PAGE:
W. Tennis Knocks off No. 8 Virginia, 4-3
CORAL GABLES, Fla. – The University of Miami women’s tennis team rallied to defeat eighth-ranked Virginia, 4-3, Sunday at the Neil Schiff Tennis Center.
No. 26 Miami (11-6, 8-4 ACC) dropped the doubles point against the Cavaliers, but won four singles matches, including two in decisive third sets, to log its first top-10 victory of the season.
“We needed this,” Miami head coach Paige Yaroshuk-Tews said. “We’ve been patiently just sticking with the process, staying positive with these girls and really pointing out all the positives. Even through a lot of tight losses, there have been a lot of positives. So, we’ve been trying to grab onto those. It was just nice to see them come out today [and do this], especially the ones that got the wins today.”
The Cavaliers, with their three ranked pairs, took the opening point by claiming both completed doubles matches. First, Rosie Johanson and Emma Navarro, ranked No. 41, topped Miami’s No. 20-ranked pair of second-year freshman Diana Khodan and Maya Tahan, 6-1.
The Virginia (12-4, 8-3 ACC) duo of Vivian Glozman and Amber O’Dell, ranked No. 52, clinched the point by defeating third-year sophomore Daevenia Achong and second-year freshman Florencia Urrutia, 6-3. The Cavaliers won deuce points at 3-3 and 4-3 on their way to victory.
A top-30 matchup between Miami fifth-year senior Estela Perez-Somarriba and freshman Isabella Pfennig, ranked No. 19, and Virginia’s Sofia Munera and Natasha Subhash, ranked No. 29, was left unfinished with the Hurricanes ahead, 5-3.
“I sensed calmness before the match, which kind of bothered me in doubles because I almost felt like we were too calm, but I didn’t see nerves. So, I hit them pretty hard after doubles,” Yaroshuk-Tews shared. “I told them if they go out there and they don’t play with more fire, I felt like we were going to struggle to pull out a ‘W.’ But the good news is that they were calm and I hadn’t seen that in the last few big matches that we’ve played. So, I was happy to see that. I was happy to see the poise and the disciplined tennis in the big moments.”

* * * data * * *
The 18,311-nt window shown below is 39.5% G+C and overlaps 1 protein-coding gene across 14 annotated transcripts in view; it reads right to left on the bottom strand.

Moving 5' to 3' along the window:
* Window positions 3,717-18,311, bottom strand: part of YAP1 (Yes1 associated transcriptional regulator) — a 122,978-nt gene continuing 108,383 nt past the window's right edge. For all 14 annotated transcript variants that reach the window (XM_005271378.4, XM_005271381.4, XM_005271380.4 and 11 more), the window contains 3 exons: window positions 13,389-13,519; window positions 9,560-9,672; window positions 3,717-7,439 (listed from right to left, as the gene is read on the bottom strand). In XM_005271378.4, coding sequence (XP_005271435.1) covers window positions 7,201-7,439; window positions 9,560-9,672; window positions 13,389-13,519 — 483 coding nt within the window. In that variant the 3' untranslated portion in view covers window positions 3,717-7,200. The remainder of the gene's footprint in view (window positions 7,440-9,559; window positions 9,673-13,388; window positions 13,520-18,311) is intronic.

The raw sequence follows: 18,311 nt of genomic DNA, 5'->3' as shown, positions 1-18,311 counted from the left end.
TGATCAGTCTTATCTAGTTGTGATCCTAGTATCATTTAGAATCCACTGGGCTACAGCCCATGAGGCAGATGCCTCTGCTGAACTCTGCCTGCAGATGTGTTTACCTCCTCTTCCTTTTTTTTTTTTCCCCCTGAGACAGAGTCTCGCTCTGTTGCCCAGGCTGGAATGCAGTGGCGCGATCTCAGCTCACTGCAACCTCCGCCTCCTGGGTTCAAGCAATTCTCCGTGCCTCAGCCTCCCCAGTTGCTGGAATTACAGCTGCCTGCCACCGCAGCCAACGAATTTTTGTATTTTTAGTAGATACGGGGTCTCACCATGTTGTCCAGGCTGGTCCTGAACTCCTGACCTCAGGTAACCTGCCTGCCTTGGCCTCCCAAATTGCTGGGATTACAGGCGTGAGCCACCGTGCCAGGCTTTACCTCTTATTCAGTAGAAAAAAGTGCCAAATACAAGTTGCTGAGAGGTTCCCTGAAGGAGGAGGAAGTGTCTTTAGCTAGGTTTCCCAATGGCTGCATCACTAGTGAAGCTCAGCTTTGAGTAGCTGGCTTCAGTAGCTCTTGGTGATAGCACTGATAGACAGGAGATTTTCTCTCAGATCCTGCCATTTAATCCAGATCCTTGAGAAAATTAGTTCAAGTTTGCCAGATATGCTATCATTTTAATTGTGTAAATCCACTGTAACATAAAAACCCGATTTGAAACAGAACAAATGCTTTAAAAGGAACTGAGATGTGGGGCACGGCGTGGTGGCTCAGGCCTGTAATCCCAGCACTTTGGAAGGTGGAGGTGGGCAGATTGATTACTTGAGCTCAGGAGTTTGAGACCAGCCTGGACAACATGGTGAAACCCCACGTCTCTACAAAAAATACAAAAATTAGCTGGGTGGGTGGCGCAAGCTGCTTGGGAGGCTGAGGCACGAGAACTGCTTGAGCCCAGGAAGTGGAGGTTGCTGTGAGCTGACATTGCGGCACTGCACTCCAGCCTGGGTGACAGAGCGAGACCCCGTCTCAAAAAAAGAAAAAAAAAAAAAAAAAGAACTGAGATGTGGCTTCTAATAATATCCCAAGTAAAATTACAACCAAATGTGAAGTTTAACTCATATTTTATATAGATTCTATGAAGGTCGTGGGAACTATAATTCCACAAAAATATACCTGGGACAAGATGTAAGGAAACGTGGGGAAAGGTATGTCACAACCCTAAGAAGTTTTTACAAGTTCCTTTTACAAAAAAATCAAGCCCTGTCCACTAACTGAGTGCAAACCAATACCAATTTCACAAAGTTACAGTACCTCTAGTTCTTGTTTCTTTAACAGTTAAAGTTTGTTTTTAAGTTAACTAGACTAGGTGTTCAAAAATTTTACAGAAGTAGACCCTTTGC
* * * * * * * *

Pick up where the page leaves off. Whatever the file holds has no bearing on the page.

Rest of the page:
Miami took the first two singles matches to pull in front, 2-1, behind impressive displays in the bottom third of the lineup.
Tahan cruised past O’Dell, 6-1, 6-1, to level the score and then Khodan, for her ninth consecutive victory, defeated Glozman, 6-2, 6-2
The Cavaliers evened the score at 2-2 behind a 7-5, 6-3 victory from No. 101 Johanson, who rallied from a 0-3 second-set deficit to defeat Achong in straight sets.
No. 35 Subhash snapped No. 17 Pfennig’s seven-match winning streak to put Virginia back in front. She took five straight games in the first set to close it out and then won the second in a tiebreaker to earn a 6-3, 7-6 (7-1) result.
Miami, facing a 3-2 deficit, needed both remaining matches, one on Court 1 and the other on Court 4.
Fourth-ranked Perez-Somarriba provided the tying point by rallying to defeat sixth-ranked Navarro, who entered the match with an unblemished 14-0 record in her young college career. After dropping eight of the first nine games, Perez-Somarriba won 12 of the final 17 to log a 1-6, 6-4, 6-3 victory.
“Stela never wants to lose; she definitely doesn’t want to lose when it’s 4-3. She felt her team,” Yaroshuk-Tews said. “I think she felt that we were going to pull two in the back [from Maya and Diana]. Daev was even hanging on tough there in the second set. I’ll be perfectly honest with you, I was never worried [about Estela]. I know that’s crazy to say, but I wasn’t worried. … I give a lot of credit to Navarro. What a player, what a class act, what a match.”
With the decision, the Madrid native improved to 14-5 in her career against top-10 foes. In addition, it was her 100th match—including five left unfinished—against a ranked player and she upped her mark to 77-18 in such affairs.
All eyes turned to Court 4, where Urrutia finished off a third-set comeback to defeat Hibah Shaikh and give Miami the win. Facing a 1-3 deficit in the final set, she won each of the last five games to post a 6-2, 4-6, 6-3 victory and send the Hurricanes into a jubilant celebration.
“It was nice to see Flor come through in a situation like that,” Yaroshuk-Tews said. “You’ve got to play with a mentality that big players play big tennis in the big moments. It’s not about playing well when you’re up 5-0 in a match. This wasn’t easy to do. I’m proud of them.”
With its seven-match homestand in the books, Miami now heads to Tallahassee, Fla., to play sixth-ranked Friday at 4 p.m. in its final ACC match of the season.
1. No. 19 Estela Perez-Somarriba/Isabella Pfennig (UM) vs. No. 29 Sofia Munera/Natasha Subhash (VA), 5-4, unf.
2. No. 41 Rosie Johanson/Emma Navarro (VA) def. No. 20 Diana Khodan/Maya Tahan (UM), 6-1
3. No. 52 Vivian Glozman/Amber O’Dell (VA) def. Daevenia Achong/Florencia Urrutia (UM), 6-3
1. No. 4 Estela Perez-Somarriba (UM) def. No. 6 Emma Navarro (VA), 1-6, 6-4, 6-3
2. No. 35 Natasha Subhash (VA) def. No. 17 Isabella Pfennig (UM), 6-3, 7-6 (7-1)
3. No. 101 Rosie Johanson (VA) def. Daevenia Achong (UM), 7-5, 6-3
4. Florencia Urrutia (UM) def. Hibah Shaikh (VA), 6-2, 4-6, 6-3
5. Diana Khodan (UM) def. Vivian Glozman (VA), 6-2, 6-2
6. Maya Tahan (UM) def. Amber O’Dell (VA), 6-1, 6-1